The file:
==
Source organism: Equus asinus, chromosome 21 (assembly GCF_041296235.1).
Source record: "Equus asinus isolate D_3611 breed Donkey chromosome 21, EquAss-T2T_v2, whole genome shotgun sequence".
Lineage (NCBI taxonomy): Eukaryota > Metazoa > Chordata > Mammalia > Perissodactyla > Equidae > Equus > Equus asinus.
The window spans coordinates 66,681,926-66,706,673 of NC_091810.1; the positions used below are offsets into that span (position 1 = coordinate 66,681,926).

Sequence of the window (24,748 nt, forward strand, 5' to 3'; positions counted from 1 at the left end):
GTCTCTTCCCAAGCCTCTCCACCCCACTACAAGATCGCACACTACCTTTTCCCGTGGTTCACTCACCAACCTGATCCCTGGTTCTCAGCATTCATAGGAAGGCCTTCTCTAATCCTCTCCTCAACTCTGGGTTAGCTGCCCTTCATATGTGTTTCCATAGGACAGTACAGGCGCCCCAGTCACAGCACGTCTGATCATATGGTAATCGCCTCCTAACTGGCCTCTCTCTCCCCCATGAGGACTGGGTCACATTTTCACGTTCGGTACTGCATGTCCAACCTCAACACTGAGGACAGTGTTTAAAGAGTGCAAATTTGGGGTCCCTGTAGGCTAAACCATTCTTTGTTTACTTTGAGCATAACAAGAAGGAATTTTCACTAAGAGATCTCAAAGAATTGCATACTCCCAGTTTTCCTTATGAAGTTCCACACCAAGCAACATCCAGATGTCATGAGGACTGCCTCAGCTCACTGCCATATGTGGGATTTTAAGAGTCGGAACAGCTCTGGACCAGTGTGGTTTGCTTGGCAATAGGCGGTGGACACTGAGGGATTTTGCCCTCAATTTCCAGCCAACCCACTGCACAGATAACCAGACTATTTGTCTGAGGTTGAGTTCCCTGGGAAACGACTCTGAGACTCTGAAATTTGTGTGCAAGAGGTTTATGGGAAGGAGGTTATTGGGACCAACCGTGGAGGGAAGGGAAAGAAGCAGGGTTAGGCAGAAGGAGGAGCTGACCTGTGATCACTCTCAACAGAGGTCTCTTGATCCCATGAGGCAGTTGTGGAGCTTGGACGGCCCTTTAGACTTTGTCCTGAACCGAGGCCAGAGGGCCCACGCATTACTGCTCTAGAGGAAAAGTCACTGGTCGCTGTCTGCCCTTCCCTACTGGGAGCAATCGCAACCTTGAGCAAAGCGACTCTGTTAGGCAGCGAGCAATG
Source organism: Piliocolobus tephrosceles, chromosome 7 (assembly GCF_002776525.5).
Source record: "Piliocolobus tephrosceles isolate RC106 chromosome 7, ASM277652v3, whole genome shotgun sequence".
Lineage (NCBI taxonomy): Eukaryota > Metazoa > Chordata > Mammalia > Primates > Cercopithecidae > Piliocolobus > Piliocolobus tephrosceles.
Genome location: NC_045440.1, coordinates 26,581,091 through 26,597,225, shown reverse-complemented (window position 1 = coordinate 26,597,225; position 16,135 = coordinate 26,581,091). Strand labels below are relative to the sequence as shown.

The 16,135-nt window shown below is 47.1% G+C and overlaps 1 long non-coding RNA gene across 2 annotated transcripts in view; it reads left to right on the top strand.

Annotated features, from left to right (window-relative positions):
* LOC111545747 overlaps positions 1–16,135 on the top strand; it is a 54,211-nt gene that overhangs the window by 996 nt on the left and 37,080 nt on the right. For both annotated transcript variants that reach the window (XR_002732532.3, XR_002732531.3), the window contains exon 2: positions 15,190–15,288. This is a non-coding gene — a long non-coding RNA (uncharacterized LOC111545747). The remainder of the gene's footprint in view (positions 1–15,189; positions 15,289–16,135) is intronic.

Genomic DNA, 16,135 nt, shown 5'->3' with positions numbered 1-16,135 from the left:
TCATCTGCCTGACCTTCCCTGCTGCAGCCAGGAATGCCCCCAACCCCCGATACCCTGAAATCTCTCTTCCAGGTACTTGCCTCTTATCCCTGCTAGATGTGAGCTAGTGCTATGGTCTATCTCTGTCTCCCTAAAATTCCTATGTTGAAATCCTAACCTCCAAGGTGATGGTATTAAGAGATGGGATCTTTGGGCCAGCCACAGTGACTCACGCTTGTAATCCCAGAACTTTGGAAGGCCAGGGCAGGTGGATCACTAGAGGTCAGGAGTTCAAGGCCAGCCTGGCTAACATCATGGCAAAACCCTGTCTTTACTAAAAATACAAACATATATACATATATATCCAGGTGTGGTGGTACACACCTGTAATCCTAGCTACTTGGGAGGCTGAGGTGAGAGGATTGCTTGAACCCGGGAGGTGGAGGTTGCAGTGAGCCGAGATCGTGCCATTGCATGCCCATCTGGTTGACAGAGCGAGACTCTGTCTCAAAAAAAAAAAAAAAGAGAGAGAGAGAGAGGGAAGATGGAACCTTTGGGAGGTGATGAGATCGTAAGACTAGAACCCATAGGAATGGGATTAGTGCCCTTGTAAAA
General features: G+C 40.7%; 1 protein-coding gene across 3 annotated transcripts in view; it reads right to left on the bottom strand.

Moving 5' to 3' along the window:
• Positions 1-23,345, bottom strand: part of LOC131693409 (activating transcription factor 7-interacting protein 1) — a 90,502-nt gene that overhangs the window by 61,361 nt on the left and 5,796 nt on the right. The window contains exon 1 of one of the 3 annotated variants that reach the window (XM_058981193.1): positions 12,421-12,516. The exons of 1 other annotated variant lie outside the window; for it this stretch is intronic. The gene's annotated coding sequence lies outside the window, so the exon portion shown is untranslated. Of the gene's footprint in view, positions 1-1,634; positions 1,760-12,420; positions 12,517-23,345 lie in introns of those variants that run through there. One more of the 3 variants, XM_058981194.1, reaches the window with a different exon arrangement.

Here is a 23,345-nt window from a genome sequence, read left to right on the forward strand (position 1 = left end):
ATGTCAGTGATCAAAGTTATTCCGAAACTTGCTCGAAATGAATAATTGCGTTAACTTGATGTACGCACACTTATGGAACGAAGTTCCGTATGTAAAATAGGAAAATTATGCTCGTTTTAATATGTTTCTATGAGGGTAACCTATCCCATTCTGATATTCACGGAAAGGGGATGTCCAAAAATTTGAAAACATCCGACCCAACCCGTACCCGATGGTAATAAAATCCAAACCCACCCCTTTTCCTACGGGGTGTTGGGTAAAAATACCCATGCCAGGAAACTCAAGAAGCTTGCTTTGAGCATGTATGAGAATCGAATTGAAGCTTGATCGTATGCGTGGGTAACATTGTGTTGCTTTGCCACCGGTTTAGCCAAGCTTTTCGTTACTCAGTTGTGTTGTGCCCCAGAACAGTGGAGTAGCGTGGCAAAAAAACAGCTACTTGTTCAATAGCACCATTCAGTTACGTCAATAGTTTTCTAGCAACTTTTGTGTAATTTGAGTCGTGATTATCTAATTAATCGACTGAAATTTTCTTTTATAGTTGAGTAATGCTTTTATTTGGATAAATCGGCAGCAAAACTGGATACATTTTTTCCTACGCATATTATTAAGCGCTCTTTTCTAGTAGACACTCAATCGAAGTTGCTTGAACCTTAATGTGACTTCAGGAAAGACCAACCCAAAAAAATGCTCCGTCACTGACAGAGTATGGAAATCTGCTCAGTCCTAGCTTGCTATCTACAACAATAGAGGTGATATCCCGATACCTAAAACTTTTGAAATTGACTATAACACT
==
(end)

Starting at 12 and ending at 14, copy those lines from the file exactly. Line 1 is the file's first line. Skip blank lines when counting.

Annotated features, from left to right (window-relative positions):
* LOC111545747 overlaps positions 1–16,135 on the top strand; it is a 54,211-nt gene that overhangs the window by 996 nt on the left and 37,080 nt on the right. For both annotated transcript variants that reach the window (XR_002732532.3, XR_002732531.3), the window contains exon 2: positions 15,190–15,288. This is a non-coding gene — a long non-coding RNA (uncharacterized LOC111545747). The remainder of the gene's footprint in view (positions 1–15,189; positions 15,289–16,135) is intronic.

Genomic DNA, 16,135 nt, shown 5'->3' with positions numbered 1-16,135 from the left: